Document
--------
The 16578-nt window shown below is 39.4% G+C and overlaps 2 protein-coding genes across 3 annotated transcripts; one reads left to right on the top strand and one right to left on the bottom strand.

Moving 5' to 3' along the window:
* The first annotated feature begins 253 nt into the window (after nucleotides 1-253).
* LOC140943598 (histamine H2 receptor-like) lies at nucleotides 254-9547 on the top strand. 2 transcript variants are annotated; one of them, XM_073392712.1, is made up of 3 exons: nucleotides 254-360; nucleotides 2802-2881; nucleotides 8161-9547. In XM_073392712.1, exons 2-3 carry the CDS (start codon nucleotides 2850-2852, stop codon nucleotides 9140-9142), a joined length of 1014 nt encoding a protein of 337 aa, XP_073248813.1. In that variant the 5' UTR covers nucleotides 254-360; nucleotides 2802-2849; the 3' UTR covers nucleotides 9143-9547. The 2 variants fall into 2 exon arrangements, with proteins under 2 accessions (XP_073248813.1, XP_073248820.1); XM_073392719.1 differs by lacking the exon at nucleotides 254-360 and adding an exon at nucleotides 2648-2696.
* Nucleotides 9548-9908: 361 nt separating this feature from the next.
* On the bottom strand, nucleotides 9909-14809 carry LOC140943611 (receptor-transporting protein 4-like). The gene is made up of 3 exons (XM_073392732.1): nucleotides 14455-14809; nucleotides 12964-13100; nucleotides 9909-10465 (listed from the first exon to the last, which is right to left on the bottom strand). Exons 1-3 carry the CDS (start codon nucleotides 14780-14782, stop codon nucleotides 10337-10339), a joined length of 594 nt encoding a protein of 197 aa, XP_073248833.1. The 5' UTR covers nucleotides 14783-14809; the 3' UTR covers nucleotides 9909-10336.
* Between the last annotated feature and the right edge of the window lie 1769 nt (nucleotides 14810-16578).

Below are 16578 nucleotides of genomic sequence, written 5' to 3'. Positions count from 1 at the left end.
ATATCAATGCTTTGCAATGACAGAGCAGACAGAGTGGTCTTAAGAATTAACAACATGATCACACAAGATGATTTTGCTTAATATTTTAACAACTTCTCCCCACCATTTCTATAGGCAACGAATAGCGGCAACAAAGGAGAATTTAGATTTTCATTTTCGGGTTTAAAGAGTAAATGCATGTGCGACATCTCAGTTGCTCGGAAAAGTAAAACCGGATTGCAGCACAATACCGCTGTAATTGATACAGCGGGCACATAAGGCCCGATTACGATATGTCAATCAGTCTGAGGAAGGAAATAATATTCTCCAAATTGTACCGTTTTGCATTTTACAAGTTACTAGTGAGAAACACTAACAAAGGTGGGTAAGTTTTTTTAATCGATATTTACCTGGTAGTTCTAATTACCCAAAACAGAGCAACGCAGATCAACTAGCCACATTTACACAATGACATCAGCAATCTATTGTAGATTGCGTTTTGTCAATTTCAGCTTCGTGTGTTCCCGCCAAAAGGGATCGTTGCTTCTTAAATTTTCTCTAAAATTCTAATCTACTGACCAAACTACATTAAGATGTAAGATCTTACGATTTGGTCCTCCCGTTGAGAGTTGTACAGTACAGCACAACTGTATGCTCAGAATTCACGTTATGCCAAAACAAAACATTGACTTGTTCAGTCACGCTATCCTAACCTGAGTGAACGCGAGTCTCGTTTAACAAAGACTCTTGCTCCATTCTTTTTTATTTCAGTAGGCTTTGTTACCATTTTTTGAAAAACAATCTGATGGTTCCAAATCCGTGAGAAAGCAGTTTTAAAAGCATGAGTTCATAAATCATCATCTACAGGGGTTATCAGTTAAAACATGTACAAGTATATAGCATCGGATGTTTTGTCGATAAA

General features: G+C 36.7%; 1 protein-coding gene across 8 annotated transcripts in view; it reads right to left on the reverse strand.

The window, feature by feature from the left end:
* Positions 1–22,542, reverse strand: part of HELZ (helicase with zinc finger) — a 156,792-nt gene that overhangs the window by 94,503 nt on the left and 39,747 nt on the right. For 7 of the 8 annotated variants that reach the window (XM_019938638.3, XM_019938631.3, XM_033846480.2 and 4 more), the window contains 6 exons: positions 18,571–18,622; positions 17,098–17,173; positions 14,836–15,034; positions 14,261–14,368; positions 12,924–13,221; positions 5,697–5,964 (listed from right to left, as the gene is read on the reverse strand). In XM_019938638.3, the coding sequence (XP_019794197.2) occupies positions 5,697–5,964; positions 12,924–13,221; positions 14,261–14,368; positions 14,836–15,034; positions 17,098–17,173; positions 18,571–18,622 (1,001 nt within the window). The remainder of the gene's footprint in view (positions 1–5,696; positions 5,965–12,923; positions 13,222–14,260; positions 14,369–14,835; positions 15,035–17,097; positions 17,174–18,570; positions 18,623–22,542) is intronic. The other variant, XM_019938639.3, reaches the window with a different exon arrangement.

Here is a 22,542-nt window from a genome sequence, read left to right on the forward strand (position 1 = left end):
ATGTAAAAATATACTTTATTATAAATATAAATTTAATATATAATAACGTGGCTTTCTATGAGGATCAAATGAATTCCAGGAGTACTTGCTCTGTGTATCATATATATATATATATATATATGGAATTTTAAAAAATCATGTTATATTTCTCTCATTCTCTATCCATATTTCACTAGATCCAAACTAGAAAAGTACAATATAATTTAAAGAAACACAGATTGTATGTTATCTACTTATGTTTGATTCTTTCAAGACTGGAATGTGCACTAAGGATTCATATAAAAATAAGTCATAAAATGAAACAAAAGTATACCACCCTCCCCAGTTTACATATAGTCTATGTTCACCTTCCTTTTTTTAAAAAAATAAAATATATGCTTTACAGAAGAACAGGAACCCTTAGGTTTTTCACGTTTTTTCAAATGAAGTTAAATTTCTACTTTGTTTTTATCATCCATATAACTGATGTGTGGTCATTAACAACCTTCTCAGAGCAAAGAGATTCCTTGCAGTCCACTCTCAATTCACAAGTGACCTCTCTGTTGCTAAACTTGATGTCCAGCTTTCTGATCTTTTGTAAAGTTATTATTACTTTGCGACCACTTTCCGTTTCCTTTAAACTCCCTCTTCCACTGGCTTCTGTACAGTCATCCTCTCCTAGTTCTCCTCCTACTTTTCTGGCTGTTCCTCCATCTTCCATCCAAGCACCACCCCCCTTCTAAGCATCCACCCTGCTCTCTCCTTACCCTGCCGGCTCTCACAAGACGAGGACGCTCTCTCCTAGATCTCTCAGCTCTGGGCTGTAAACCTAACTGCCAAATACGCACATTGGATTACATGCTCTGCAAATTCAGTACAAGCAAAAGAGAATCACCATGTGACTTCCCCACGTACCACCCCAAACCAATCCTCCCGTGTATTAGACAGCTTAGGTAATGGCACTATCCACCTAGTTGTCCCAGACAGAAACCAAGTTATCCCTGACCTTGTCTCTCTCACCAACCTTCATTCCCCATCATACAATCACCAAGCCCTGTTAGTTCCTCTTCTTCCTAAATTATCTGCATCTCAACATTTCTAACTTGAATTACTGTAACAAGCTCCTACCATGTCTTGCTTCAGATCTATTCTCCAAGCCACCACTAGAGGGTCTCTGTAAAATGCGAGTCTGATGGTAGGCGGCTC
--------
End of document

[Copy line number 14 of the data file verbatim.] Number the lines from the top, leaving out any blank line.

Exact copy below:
ATGTAAAAATATACTTTATTATAAATATAAATTTAATATATAATAACGTGGCTTTCTATGAGGATCAAATGAATTCCAGGAGTACTTGCTCTGTGTATCATATATATATATATATATATATGGAATTTTAAAAAATCATGTTATATTTCTCTCATTCTCTATCCATATTTCACTAGATCCAAACTAGAAAAGTACAATATAATTTAAAGAAACACAGATTGTATGTTATCTACTTATGTTTGATTCTTTCAAGACTGGAATGTGCACTAAGGATTCATATAAAAATAAGTCATAAAATGAAACAAAAGTATACCACCCTCCCCAGTTTACATATAGTCTATGTTCACCTTCCTTTTTTTAAAAAAATAAAATATATGCTTTACAGAAGAACAGGAACCCTTAGGTTTTTCACGTTTTTTCAAATGAAGTTAAATTTCTACTTTGTTTTTATCATCCATATAACTGATGTGTGGTCATTAACAACCTTCTCAGAGCAAAGAGATTCCTTGCAGTCCACTCTCAATTCACAAGTGACCTCTCTGTTGCTAAACTTGATGTCCAGCTTTCTGATCTTTTGTAAAGTTATTATTACTTTGCGACCACTTTCCGTTTCCTTTAAACTCCCTCTTCCACTGGCTTCTGTACAGTCATCCTCTCCTAGTTCTCCTCCTACTTTTCTGGCTGTTCCTCCATCTTCCATCCAAGCACCACCCCCCTTCTAAGCATCCACCCTGCTCTCTCCTTACCCTGCCGGCTCTCACAAGACGAGGACGCTCTCTCCTAGATCTCTCAGCTCTGGGCTGTAAACCTAACTGCCAAATACGCACATTGGATTACATGCTCTGCAAATTCAGTACAAGCAAAAGAGAATCACCATGTGACTTCCCCACGTACCACCCCAAACCAATCCTCCCGTGTATTAGACAGCTTAGGTAATGGCACTATCCACCTAGTTGTCCCAGACAGAAACCAAGTTATCCCTGACCTTGTCTCTCTCACCAACCTTCATTCCCCATCATACAATCACCAAGCCCTGTTAGTTCCTCTTCTTCCTAAATTATCTGCATCTCAACATTTCTAACTTGAATTACTGTAACAAGCTCCTACCATGTCTTGCTTCAGATCTATTCTCCAAGCCACCACTAGAGGGTCTCTGTAAAATGCGAGTCTGATGGTAGGCGGCTC